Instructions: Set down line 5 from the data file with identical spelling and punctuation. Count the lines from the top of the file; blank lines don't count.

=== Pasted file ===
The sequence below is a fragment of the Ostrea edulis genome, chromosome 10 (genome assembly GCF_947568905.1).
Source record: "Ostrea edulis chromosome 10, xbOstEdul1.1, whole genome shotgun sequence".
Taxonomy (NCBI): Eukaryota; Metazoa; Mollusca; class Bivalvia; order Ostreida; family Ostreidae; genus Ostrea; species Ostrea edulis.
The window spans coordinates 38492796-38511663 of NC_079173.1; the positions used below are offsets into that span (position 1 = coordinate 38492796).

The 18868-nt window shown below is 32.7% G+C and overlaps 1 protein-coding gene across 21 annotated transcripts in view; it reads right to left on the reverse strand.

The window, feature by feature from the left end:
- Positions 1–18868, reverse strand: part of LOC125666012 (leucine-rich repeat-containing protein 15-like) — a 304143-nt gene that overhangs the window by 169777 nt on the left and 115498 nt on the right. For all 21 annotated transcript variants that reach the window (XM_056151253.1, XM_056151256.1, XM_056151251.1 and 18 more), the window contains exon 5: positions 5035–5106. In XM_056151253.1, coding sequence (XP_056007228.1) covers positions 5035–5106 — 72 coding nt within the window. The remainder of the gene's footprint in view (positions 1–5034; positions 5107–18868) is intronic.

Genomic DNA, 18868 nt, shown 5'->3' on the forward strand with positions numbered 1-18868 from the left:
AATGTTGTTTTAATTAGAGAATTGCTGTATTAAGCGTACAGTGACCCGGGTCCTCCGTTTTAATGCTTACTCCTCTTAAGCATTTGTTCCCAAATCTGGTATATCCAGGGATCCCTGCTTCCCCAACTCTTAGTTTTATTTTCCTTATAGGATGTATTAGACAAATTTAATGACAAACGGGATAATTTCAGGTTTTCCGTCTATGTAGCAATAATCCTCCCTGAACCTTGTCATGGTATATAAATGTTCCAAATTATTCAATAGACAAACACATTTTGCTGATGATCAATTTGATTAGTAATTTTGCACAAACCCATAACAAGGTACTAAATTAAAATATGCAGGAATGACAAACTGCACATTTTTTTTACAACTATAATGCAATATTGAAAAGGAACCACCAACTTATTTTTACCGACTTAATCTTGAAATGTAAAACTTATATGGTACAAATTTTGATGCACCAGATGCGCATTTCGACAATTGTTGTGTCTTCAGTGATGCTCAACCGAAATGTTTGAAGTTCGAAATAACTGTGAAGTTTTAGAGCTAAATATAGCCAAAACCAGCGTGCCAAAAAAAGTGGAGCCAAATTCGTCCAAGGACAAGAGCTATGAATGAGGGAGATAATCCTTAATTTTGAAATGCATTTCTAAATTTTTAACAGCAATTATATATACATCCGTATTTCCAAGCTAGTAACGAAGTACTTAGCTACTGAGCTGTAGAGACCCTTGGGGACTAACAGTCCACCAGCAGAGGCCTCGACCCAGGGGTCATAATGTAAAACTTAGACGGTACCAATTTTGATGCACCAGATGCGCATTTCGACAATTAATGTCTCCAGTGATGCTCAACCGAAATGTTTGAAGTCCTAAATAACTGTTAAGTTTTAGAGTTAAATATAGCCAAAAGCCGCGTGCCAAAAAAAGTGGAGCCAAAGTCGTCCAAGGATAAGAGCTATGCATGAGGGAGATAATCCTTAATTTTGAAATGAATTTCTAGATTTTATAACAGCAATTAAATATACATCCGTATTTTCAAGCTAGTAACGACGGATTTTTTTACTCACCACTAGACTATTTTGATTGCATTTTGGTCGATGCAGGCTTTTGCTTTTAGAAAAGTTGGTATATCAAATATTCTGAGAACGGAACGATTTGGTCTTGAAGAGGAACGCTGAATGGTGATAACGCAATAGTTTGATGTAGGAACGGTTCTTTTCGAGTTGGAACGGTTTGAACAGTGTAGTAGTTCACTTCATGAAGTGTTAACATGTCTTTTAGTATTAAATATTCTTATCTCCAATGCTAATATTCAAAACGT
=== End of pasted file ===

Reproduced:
The 18868-nt window shown below is 32.7% G+C and overlaps 1 protein-coding gene across 21 annotated transcripts in view; it reads right to left on the reverse strand.